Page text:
Posts Tagged ‘pharma’

lunch with the most hated man in America

Friday, October 28th, 2016

This week the FT invited the personification of US corporate greed to lunch. He is Martin Shkreli, a 33-year old American entrepreneur. Some background is useful for this FT interview. I culled the following from Wikipedia.

Mr Shkreli was born in Brooklyn, NY, to Albanian and Croatian immigrants who worked as janitors. He dropped out of high school before his senior year, and managed to earn a BA in business administration from Baruch College in 2004. He was a very successful businessman, co-founding two firms (a hedge fund and a biotechnology firm) before founding Turing Pharmaceuticals.

In September 2015, as CEO of Turing Pharmaceuticals, Shkreli obtained the manufacturing license for Daraprim, a life-saving drug for AIDS and cancer patients, and immediately raised its price from US$13.50 to US$750 per tablet. This lead him to be known as the “most hated man in America”. (more…)

tax avoidance vs tax evasion

Wednesday, December 2nd, 2015

Last week I posted a TdJ on the ‘takeover’ of Pfizer, the US pharmaceutical giant, by Dublin-based Allergan, a move that allows Pfizer to move its company headquarters to Ireland. British economist John Kay (born 1948) has since published a column explaining that the planned merger is legal tax avoidance rather than illegal tax evasion.

Allergan (formerly known as Actavis and before that as Watson) describes itself as pioneering a new model in the drug sector. This model appears to be that of an investment company trading pharmaceuticals businesses.

Dublin-based Allergan is as authentically Irish as an empty bar on a Saturday night; its operational headquarters are in New Jersey.

The planned merger is a tax inversion, a device that enables a US company with accumulated profits overseas to use them more freely without incurring US tax liability.

John Kay, “The fine line between tax evasion and avoidance“, Financial Times, 2 December 2015 (metered paywall).

There is much more in the full column. In a few days it will be possible to download a free, ungated version of the column from Mr Kay’s home page.

 

tax avoidance by Pfizer

Friday, November 27th, 2015

Why did Pfizer, the huge US pharmaceutical company, merge with Allergan, a company registered in Ireland? The answer is simple. The merged company, now domiciled in low-tax Ireland, becomes more profitable at the expense of US taxpayers. There is no other reason for the two companies to merge.

At the request of a loyal TdJ reader, here is information that I gleaned from an editorial published yesterday in the Financial Times. Why do companies do such things? Because they can get away with it. Why do they get away with it? Good question. I suspect it is because they have a lot of money, and politicians need money to finance their expensive campaigns for election.

America’s pharmaceutical companies sometimes seem to be on a one-sector mission to alienate the entire US public. After a summer during which groups such as Gilead and Valeant regularly hit the headlines for charging eye-poppingly high drug prices, attention has now turned to the neuralgic practice of tax avoidance.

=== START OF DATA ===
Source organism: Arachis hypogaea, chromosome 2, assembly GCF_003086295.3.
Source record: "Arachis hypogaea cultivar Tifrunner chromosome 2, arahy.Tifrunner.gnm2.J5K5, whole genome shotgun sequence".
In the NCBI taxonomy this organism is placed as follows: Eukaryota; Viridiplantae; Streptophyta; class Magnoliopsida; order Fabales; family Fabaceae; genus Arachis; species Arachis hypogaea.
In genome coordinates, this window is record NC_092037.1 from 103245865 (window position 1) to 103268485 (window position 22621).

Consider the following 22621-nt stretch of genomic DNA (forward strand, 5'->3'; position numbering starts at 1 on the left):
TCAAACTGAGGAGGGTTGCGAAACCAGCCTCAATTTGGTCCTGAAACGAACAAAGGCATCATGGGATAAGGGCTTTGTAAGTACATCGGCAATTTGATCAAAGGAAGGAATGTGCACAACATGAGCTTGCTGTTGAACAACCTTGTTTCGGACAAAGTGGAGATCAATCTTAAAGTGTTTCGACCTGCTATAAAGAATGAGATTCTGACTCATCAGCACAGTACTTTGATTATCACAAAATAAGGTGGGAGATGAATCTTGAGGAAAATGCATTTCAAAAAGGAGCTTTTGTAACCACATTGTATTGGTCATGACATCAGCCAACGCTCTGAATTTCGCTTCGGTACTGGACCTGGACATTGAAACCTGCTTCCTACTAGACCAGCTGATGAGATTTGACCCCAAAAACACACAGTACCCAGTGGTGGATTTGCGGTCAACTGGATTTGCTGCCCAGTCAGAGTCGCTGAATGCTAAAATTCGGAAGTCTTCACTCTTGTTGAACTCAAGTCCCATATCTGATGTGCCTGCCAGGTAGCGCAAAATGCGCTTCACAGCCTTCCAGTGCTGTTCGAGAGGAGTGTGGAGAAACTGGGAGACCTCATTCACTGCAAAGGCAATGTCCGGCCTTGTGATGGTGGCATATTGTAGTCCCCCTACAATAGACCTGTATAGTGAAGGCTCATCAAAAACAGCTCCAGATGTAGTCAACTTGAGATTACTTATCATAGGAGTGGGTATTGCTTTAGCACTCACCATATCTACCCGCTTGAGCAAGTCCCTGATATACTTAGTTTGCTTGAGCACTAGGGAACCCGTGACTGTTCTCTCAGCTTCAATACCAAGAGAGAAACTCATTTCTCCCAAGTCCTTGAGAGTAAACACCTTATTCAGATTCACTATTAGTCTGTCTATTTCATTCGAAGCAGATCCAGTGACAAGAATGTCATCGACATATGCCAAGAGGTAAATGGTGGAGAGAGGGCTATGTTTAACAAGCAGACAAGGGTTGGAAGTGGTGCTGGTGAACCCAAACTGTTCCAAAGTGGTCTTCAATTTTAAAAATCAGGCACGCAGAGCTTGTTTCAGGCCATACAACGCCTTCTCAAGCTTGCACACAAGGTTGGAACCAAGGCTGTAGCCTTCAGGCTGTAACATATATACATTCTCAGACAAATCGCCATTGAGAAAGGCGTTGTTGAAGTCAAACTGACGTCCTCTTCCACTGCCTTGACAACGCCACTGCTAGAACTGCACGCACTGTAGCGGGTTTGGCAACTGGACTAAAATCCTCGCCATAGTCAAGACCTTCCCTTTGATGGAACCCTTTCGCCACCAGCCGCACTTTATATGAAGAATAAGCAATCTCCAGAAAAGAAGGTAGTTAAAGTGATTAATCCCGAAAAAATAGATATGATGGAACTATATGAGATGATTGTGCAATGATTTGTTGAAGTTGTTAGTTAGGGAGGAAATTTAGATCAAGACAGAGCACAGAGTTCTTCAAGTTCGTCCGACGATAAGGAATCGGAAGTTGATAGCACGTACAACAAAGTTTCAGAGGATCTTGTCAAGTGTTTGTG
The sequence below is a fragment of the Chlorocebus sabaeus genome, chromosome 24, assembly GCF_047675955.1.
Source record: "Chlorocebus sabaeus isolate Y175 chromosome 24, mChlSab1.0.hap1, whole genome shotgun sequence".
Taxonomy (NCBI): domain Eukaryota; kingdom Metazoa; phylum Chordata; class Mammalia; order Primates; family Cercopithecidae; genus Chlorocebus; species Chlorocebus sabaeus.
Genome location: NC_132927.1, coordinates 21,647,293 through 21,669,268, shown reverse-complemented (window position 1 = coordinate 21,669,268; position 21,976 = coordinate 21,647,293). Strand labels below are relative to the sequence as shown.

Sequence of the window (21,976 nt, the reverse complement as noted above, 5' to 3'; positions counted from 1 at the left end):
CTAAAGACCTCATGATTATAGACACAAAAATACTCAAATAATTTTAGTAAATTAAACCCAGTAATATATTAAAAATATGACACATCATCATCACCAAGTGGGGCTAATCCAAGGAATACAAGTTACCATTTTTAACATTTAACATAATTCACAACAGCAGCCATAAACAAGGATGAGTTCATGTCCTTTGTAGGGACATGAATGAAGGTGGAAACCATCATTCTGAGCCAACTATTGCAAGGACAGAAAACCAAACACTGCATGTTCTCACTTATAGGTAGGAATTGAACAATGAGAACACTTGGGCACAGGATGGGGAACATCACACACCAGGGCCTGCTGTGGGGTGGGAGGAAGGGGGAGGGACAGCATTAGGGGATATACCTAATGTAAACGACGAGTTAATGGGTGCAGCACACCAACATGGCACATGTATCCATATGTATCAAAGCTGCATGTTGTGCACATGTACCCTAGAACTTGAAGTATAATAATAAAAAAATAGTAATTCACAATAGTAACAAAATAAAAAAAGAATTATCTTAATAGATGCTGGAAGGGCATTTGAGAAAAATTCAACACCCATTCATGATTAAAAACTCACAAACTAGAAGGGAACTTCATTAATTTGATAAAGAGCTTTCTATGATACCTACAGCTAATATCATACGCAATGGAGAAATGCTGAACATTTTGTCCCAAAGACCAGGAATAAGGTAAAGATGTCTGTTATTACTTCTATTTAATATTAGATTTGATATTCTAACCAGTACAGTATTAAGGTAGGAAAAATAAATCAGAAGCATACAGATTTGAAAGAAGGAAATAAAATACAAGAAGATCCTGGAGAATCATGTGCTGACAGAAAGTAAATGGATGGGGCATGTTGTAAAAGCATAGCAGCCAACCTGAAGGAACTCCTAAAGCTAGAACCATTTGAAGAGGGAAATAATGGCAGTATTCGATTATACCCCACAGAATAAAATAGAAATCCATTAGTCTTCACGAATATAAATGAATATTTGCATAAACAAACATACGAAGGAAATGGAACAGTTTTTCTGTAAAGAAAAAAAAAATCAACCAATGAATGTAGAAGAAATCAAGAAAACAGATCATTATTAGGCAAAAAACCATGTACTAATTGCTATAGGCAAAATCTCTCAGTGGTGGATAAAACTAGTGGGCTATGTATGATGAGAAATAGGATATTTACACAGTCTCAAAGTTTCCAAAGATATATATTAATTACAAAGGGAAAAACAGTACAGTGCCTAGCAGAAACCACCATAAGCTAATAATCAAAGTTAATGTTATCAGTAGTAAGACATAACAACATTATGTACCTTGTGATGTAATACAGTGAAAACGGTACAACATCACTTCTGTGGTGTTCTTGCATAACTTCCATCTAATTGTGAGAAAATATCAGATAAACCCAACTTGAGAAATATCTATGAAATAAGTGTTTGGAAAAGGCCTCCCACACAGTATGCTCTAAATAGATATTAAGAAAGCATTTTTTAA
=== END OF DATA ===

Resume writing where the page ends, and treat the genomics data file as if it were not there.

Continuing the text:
It follows the announcement this week by Pfizer of a $160bn merger with Allergan, an Irish-registered pharmaceuticals company. The deal, while vast in scale, has but limited industrial logic. Its principal purpose is to allow the US giant to cut its tax bill by re-domiciling overseas.

So-called “inversions” have long been a dirty word in the US. …. Drug companies are among the biggest practitioners of inversions. ….

Drug companies’ enthusiasm for tax arbitrage sits uncomfortably with the sector’s dependence on official support. This goes beyond the US legal framework and the protection it offers for intellectual property. Pharma companies benefit from taxpayer-funded research through such bodies as the National Institutes of Health and the National Science Foundation. Drugs purchases worth billions of dollars each year are funnelled through federally funded buyers such as Medicare and Medicaid.

Obama should close Pfizer’s tax loophole“, Financial Times editorial, 25 November 2015 (metered paywall).

big pharma payments to physicians

Monday, August 19th, 2013

Two professors from the Rady School of Management, University of California-San Diego, joined by an economist from the University of Washington School of Public Health, have analysed data of  “Dollars for Doctors: How Industry Money Reaches Physicians”, hosted by ProPublica, a consortium of independent journalists .

Their findings are interesting, but not surprising. Medical doctors are human and, like the rest of us, respond to incentives.

The ideal of healthcare provision is embodied in the Hippocratic Oath: “I will prescribe regimens for the good of my patients according to my ability and my judgment…” In this paper, we evaluate whether a physician’s judgment about prescriptions is in part influenced by non-patient sources: those of large, well-financed pharmaceutical companies. ….

Using data from twelve drug companies, more than 330,000 physicians and nearly one billion prescriptions, we find that when a drug company pays a doctor he is more likely to prescribe that company’s drugs. A payment from a pharmaceutical company corresponds to, on average, an additional 29 Medicare prescriptions per year, and this number rises to nearly 100 prescriptions if the payment is at least $1000. Our specifications are stringent, accounting for pharmaceutical firm, state, specialty, and even physician fixed effects. At least some of the evidence reflects rent-seeking behavior on the part of doctors. For example, we find that pay matters for prescribing behavior even among drugs with identical, generic alternatives. Moreover, the pay-for-prescription sensitivity is greater for doctors among high-corruption states and for male doctors. ….